- Enter the date from which you believe the cumulative average has been approximately level (the beginning of the verification period) into cell E6.
- The graph will be updated for the verification period with green lines that indicate the range within which the true capability probably lies.
- These lines are not statistically valid confidence intervals – those rely on special causes being absent – so we will refer to the gap between them as the estimate range.
- If the spread between the green lines is too great for your needs, you don’t have enough data. The gap between these lines reduces in approximate proportion to the square root of the sample size – so if you want to halve the gap, you need to quadruple the sample size. You should, of course, expect to have to take more samples when there are special causes present than when there are not.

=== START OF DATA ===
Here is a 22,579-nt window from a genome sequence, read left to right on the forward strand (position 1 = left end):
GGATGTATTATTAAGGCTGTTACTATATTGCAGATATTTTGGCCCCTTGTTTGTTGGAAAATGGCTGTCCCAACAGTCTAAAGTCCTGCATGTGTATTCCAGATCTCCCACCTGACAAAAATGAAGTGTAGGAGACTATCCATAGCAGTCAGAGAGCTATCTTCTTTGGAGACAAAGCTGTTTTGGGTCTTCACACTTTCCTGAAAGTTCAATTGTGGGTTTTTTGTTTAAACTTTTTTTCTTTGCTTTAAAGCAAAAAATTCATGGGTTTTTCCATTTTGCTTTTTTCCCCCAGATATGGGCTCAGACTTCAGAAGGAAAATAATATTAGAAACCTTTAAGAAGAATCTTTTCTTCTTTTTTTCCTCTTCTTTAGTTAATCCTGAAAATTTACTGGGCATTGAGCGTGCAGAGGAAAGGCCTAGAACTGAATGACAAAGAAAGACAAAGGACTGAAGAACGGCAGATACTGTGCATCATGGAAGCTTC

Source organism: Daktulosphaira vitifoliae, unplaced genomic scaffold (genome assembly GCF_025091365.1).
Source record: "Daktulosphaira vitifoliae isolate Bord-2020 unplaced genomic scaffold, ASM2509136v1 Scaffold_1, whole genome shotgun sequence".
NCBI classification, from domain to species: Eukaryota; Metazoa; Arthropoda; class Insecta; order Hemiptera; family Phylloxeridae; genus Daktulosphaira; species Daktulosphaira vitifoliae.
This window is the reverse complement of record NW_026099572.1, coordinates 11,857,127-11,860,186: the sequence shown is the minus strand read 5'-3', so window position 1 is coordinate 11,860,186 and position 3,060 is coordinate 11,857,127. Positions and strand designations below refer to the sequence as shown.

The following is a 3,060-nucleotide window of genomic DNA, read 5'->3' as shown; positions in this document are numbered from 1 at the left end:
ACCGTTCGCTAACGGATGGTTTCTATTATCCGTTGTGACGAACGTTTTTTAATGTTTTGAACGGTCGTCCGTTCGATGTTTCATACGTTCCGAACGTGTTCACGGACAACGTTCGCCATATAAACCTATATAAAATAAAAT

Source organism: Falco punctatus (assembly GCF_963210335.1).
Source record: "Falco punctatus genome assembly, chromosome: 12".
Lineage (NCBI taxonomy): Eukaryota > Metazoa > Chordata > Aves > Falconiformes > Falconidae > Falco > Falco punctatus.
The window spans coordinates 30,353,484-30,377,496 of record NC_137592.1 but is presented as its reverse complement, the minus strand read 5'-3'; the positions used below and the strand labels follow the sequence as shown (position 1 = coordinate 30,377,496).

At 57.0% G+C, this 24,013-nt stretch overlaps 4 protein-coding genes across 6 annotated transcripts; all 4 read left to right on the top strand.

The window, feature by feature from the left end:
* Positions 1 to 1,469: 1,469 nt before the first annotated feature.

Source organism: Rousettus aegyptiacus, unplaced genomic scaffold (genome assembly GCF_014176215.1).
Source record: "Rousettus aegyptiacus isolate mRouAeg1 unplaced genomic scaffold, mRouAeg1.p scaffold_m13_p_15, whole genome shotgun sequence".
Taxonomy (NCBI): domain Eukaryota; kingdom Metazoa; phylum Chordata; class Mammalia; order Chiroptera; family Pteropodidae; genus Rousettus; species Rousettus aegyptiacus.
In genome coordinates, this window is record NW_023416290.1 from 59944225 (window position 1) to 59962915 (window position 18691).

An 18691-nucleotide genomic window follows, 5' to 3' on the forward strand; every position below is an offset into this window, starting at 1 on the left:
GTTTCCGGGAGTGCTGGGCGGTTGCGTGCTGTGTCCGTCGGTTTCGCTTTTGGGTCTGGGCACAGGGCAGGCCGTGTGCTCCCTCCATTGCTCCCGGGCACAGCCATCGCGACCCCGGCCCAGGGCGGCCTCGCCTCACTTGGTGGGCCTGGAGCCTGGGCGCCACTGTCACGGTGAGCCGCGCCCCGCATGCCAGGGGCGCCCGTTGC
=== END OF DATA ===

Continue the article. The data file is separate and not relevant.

- For information: The estimate range is calculated by adding the conventional confidence interval to the range of percentage defective estimates seen during the verification period.
Below is a sample graph produced by the Excel spreadsheet. It relates to documentation processing. For each document, the time required to process was measured and a defect was recorded if this exceeded the company’s standard. In the example, the estimated percentage defective is 50.8 percent, and we expect the true value to lie between 45 percent and 58 percent. For a stable process with about 50 percent defectives, we would need about 240 samples to obtain a confidence interval of ± 6.5 percent. Here, we took 360 samples and got an estimate range of ± 6.5 percent. The special cause variation drove the necessary increase in sample size.
1. The formula used to calculate the sample size required for population sampling is n = 4p(1-p)
Where: p is the proportion defective, and d is the maximum error at a 95% confidence level
For example, if you believe that proportion defective is 0.05 and need your estimate to be accurate to within 0.02, your sample size will need to be at least 4 x 0.05 x 0.95 / 0.0004 = 475